Wed | Jul 28, 2021

Caravan migrants explore options after Tijuana border clash

Published:Tuesday | November 27, 2018 | 12:00 AM
A migrant girl with a U.S. flag sits on the shoulders of a man marching with other migrants to the Chaparral border crossing in Tijuana, Mexico, Sunday, Nov. 25, 2018, as they try to reach the U.S. The mayor of Tijuana has declared a humanitarian crisis in his border city and says that he has asked the United Nations for aid to deal with the approximately 5,000 Central American migrants who have arrived in the city. (AP Photo/Ramon Espinosa)

TIJUANA, Mexico (AP):

Many among the more than 5,000 Central American migrants in Tijuana were urgently exploring their options amid a growing feeling that they had little hope of making successful asylum bids in the United States or of crossing the border illegally.

Most were dispirited on Monday, a day after U.S. agents fired tear gas into Mexico to turn back some migrants who had breached the border. They saw the clash and official response as hurting their chances of reaching the U.S.

There was a steady line outside a shelter at a tent housing the International Organisation for Migration, where officials were offering assistance for those who wanted to return to their home countries.

Officials also reported more interest from migrants wanting to start the process staying in Mexico. A job fair matching migrants with openings in Baja California saw a growing number of enquiries.

"What happened yesterday (Sunday) harms all of us," Oscar Leonel Mina, a 22-year-old father from San Salvador, El Salvador, said about Sunday's border clash.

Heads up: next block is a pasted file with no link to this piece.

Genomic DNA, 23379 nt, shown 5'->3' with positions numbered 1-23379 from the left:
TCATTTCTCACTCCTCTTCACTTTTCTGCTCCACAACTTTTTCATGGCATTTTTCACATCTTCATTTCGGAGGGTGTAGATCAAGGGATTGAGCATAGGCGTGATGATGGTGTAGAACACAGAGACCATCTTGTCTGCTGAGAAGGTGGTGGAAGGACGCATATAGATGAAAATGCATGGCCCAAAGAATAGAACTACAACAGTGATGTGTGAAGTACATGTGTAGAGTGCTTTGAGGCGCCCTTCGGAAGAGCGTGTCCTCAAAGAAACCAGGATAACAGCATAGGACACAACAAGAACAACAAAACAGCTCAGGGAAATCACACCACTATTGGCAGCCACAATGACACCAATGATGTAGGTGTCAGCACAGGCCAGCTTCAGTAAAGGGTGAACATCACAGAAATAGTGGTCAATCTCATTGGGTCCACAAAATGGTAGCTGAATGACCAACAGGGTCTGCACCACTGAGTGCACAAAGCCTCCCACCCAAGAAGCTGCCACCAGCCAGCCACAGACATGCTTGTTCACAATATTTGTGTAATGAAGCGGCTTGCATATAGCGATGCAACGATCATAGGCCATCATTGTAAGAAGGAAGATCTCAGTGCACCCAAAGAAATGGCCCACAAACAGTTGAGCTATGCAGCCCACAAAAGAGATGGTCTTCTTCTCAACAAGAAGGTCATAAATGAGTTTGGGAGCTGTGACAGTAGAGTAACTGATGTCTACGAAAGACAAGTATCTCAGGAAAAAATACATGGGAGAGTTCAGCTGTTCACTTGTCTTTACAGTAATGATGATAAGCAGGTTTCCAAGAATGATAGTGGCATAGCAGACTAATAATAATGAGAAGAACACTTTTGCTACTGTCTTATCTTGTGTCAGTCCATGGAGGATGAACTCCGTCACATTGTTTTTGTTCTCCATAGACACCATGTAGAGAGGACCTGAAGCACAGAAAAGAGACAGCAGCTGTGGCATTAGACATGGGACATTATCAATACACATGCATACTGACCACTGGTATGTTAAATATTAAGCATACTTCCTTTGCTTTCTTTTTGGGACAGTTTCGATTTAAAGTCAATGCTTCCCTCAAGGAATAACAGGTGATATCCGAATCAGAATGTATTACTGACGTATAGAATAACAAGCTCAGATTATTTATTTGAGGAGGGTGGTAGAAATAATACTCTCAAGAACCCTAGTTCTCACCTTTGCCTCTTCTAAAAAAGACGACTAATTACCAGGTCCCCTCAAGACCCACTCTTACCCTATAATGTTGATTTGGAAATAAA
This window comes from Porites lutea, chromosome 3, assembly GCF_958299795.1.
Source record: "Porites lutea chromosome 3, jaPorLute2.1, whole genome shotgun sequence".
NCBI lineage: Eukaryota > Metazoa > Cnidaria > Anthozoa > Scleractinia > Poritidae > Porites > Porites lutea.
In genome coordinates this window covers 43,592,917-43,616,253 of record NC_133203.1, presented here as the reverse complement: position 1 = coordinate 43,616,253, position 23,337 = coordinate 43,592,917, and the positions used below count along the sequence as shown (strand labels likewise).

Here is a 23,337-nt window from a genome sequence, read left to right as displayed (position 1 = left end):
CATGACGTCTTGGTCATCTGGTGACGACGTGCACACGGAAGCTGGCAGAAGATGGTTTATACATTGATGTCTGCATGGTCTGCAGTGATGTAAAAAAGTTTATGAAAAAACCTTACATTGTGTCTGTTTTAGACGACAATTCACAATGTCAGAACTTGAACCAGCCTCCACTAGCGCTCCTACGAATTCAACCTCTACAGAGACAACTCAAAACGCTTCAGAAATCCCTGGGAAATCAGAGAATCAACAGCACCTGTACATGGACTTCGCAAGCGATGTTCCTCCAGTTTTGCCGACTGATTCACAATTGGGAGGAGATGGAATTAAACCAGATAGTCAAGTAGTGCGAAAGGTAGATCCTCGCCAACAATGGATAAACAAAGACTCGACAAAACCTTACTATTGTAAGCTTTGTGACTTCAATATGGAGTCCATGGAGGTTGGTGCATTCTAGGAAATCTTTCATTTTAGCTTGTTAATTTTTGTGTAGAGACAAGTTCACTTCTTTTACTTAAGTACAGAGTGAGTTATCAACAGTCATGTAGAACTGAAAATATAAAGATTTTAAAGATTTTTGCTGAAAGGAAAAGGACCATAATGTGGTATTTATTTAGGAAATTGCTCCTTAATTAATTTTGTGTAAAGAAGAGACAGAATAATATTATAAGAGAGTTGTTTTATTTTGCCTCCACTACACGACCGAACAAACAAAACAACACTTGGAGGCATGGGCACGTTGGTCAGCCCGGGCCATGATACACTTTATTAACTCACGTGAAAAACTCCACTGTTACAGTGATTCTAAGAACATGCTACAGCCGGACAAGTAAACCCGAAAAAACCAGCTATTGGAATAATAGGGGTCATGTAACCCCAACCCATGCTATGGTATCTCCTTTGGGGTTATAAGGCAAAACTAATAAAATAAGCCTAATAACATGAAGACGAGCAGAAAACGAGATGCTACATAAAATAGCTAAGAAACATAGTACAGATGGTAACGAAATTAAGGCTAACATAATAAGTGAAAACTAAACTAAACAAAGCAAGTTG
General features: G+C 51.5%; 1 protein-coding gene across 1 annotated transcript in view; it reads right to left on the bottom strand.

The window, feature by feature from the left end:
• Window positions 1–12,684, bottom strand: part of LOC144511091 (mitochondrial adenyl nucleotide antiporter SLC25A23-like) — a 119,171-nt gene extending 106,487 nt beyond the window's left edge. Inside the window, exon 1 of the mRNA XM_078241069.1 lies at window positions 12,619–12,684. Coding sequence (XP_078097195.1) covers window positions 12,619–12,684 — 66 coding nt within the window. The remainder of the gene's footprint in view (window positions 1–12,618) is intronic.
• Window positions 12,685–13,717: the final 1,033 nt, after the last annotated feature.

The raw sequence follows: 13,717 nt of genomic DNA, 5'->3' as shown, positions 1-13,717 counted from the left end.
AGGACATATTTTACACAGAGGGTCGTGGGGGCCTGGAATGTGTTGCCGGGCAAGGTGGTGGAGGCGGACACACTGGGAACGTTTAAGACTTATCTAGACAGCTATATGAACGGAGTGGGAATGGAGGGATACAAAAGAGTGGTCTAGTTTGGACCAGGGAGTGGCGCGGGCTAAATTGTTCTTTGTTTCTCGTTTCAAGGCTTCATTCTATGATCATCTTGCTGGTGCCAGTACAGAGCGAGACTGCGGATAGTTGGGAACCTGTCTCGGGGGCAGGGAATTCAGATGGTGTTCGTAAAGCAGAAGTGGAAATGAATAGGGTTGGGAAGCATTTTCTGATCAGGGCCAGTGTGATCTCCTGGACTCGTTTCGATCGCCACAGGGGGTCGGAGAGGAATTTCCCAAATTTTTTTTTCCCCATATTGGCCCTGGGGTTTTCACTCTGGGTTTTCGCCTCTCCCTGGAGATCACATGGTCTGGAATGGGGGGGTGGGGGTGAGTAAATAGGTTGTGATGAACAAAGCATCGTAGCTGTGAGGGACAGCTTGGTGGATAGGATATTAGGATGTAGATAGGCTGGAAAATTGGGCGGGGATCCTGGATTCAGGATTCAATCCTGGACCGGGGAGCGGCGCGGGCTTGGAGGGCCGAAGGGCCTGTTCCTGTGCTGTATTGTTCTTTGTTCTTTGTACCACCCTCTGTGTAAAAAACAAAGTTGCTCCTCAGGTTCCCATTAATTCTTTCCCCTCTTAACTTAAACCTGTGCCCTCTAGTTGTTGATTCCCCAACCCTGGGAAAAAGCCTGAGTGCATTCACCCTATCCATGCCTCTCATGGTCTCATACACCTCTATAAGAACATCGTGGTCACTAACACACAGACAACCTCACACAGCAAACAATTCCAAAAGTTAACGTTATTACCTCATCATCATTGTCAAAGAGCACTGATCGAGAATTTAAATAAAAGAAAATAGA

Mina and his wife and their toddler daughter avoided the march and were glad they did after hearing others recount what unfolded, he said as he sat in the doorway of his family's tent at Tijuana sports complex using a toothbrush to clean the fine dust that coats everything off his sneakers.

At the tent next door, 23-year-old Brandon Castillo of Santa Rosa, Guatemala chimed in that "they say it was the whole caravan, but it wasn't the whole caravan."

The events made Mina rethink his family's plan of making it to the U.S. He says he's heard people talk of Rosarito, a beach town popular with U.S. tourists about a 40-minute drive south of Tijuana.

There "you can earn money and live well" if you're willing to work, he said. He set a goal of trying to move his family out of the shelter in another week.

Mexican security forces stepped up their presence at the complex where thousands from the migrant caravan have been sheltered, apparently seeking to avoid a repeat of Sunday's ugly scene.